5.  Fulfillment with multiple hallucination. As a first example of explanations with a verified paranormal element, we can simply assume that the woman in the previous case had told some of her friends about the dream, that these friends accompanied her to the department store, and then that she induced the hallucinated vision in her friends through thought-transference.

6.  Clairvoyance of virtually present conditions plus unconscious inference and dramatization. This explanation is the same as Number 3, except here the unconscious knowledge is acquired paranormally. A person could acquire through clairvoyance the knowledge that the ship has a structural defect that will eventually cause the ship to sink if it is not repaired. The resulting vision of the ship sinking might occur several days, weeks, or even months before the ship actually sinks. The causal influence runs not from the future to the present, but from immediately past (which I have called the virtually present) conditions to the present.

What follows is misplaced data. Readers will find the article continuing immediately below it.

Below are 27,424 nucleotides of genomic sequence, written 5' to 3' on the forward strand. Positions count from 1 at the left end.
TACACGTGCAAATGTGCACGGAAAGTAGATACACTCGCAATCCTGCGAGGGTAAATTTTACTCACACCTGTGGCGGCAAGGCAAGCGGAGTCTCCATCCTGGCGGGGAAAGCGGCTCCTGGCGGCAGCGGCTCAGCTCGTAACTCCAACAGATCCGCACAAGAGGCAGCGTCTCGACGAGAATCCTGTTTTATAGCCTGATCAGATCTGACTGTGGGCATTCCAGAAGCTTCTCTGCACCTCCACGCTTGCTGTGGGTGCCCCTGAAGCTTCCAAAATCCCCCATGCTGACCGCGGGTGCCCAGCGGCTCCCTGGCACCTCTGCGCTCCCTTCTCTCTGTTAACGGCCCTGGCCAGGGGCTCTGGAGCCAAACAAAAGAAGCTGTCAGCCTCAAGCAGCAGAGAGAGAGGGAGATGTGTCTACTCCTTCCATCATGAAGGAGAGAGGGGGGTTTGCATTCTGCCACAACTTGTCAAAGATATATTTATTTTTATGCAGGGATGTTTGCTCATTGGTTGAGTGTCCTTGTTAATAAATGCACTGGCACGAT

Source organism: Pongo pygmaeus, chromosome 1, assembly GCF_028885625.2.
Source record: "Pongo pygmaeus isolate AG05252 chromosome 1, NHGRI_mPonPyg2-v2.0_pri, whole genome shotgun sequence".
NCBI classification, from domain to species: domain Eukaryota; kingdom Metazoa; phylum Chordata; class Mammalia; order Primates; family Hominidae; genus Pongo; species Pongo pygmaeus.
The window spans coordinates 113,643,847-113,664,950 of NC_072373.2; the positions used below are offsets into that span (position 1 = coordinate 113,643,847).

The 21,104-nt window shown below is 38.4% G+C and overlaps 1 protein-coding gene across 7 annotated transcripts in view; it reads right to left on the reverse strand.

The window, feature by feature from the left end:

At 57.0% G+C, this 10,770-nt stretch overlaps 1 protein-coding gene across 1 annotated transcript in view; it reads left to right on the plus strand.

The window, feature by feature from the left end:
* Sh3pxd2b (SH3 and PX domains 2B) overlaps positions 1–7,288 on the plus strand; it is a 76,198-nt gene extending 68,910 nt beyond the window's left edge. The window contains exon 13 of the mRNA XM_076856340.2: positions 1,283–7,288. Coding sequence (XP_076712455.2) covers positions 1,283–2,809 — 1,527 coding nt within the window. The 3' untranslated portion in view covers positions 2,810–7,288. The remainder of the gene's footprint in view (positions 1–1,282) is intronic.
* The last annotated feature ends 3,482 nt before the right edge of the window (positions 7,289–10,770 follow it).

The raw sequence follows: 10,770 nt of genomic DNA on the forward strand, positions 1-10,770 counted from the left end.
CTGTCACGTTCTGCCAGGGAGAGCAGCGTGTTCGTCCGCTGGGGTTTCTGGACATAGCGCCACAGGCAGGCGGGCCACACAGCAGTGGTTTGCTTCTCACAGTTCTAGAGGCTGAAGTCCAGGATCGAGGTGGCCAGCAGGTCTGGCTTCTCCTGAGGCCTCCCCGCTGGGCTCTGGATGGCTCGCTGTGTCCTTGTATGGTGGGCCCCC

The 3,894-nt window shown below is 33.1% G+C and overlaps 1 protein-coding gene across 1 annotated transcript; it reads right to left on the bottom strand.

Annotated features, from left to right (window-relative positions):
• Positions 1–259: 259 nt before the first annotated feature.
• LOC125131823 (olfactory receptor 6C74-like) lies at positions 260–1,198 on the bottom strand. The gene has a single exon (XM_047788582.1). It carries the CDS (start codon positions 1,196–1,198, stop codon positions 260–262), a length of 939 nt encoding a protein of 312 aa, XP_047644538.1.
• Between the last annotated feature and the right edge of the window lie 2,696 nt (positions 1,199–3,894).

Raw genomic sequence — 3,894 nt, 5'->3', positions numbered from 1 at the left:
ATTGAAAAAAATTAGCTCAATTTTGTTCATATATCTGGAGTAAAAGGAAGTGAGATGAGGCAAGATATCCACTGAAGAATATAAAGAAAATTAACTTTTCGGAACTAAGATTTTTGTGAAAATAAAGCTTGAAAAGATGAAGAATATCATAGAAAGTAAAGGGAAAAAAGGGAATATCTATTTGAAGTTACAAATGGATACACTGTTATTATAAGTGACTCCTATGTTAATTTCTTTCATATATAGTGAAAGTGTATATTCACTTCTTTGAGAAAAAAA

7.   Unconscious telepathic knowledge of other human souls, plus unconscious inference and dramatization. At least three variations on this possibility could occur, (a) Telepathy could produce unconscious knowledge of another’s knowledge. For example, a person on shore could pick up telepathically the knowledge, conscious or unconscious, of a crew member on a ship that the ship has a structural problem, and out of this produce a dream of the ship’s sinking. Or one could learn telepathically of another person’s unconscious knowledge of his or her precancerous condition, (b) Telepathy could produce knowledge of the intentions of other human beings, conscious or unconscious. A woman could learn telepathically, for example, that her brother, who was in a remote, isolated place, had a death wish sometime before he became consciously aware of this fact and committed suicide. Accordingly, she might have a dream of his death and record it in her diary long before his death, even before the date at which thoughts of suicide began to appear in his own diary, (c) The telepathy could produce unconscious knowledge of another person’s feelings. For example, such knowledge of a man’s strong hatred for another person could lead to an apparently precognitive dream in which the man murdered someone.